Nikki Simkins desired something simple—very simple. She, her husband, Michael, and their three children had left their Mid-Beach home for a large waterfront estate just up the road, and they wanted the new place to embody the efficiency and mood of a resort hotel, with “a cohesive palette of just a few fabrics and finish materials,” she says, “and everything really neutral and Zen.”
But the rambling house was complicated. Built in 1926, with an extensive 1935 addition by prominent architect Russell Pancoast, it had been done in the Mediterranean Revival style, with hints of the Art Deco detailing so fashionable in the ’30s, making it an important part of Miami Beach’s architectural history. Its marble- and millwork-heavy interiors felt tired, however, and the structure was unsound and unamenable to alterations—a fact the Simkinses learned only after embarking upon what they thought would be a largely cosmetic renovation.
“We had to go back to the drawing board and start over,” Nikki says of the decision to tear down. But the city’s design review board wouldn’t allow just any dwelling to be built in its place. Rather, the new residence would have to replicate elements of its predecessor, from the entry tower to the tile roofs. The homeowners agreed. “We said, ‘Let’s rebuild exactly what’s there but just modernize it,’” Nikki recalls. “We wanted to keep that Miami Beach history.”
Working with designers Charlotte Dunagan and Thomas Diverio and architect Thomas Weber, the couple stretched the original home’s plans to allow for taller ceilings, bigger windows and a new family-friendly layout. “It became a very interesting project, because we were able to incorporate details that were traditional in nature,” Diverio says, “but we did a modern take on them because the clients were leaning toward a modern interior.”
The new white stucco exterior presents a streamlined version of the original Med-Deco style. “We took those traditional details and began to either simplify or literally strip them away,” Weber explains, leaving simple window moldings, graceful arches, elegant belt courses and, his favorite, Juliet balconies “with a simple swoop detail at their bottoms.” Dotting the grounds are a pool, a tennis court and cabana-like outbuildings that house amenities such as a gym and a summer kitchen. Among the structures are fruit, vegetable and flower gardens and some 110 palm trees, all placed by landscape architect Michael Sapusek to recreate the property’s original character. “It is an estate feel,” he says, “which requires an experience that needed to be formalized with mature plantings, gardens, long views, gathering spaces and destinations to encounter as you move throughout, drawing you into the property.”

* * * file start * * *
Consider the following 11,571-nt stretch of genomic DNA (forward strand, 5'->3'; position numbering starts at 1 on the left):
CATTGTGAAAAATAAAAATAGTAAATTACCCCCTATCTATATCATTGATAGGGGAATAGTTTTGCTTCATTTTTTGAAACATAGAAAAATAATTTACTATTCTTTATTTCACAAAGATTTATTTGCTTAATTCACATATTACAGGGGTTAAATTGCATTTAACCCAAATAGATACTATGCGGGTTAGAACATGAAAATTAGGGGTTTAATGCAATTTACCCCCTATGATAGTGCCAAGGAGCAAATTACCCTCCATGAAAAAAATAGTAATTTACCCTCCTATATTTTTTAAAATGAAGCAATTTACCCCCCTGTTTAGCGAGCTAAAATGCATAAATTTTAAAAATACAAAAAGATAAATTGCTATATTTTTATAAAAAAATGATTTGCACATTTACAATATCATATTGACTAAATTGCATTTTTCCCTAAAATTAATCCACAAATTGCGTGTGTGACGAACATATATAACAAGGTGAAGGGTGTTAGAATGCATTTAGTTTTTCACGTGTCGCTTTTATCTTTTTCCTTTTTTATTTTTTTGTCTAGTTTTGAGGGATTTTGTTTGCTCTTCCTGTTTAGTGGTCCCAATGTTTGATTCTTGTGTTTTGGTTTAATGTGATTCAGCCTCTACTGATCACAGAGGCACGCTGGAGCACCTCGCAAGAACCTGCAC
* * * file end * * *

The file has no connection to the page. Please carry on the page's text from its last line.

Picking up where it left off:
Inside the house, the team subtly referenced the property’s original Deco flavor through moments such as porthole-style windows and the elegant curves on a staircase railing. Other details root the structure firmly in the present, like the dramatic glass-and-black-iron partition Dunagan and Diverio designed to separate the dining room from the adjacent entry hall, and sleek walnut millwork—including kitchen cabinetry, custom built-ins and deep window and door casings—that shows off the wood’s natural grain.
The residence’s restrained materials palette highlights the couple’s impressive contemporary artworks, including a massive John Williams triptych in the living area and a rhinestone, acrylic and enamel painting by Mickalene Thomas in the dining room. “Their collection is very eclectic and, in general, extremely bright,” Dunagan says, “so our job was to design in a very subtle way—to create a backdrop against which the art could pop.” For this, the designers sourced contemporary furnishings with a “laid-back resort feel,” Dunagan says. Some pieces incorporate edgy accents of black metal or dark glass, like the foyer’s sleek console table and the dining room’s mobile-like chandelier. Others are upholstered in neutral fabrics, from casual prewashed linens on sofas to a rich taupe leather on the dining room’s walnut chairs.
The designers amplified the vacation vibe in the spa-like main bathroom, incorporating a floating tub that perches atop an illuminated platform and an adjustable daybed that mimics a poolside chaise. In the adjacent bedroom, soft draperies and a charcoal-colored wood-veneer wallcovering create a cozy cocoon. “It’s the layering of all those textures that creates the warmth and the character of the house,” Dunagan says. “To me, that’s what finally puts the whole story together.” And, thanks to its timeless appeal, what will carry the house through its next chapter with ease.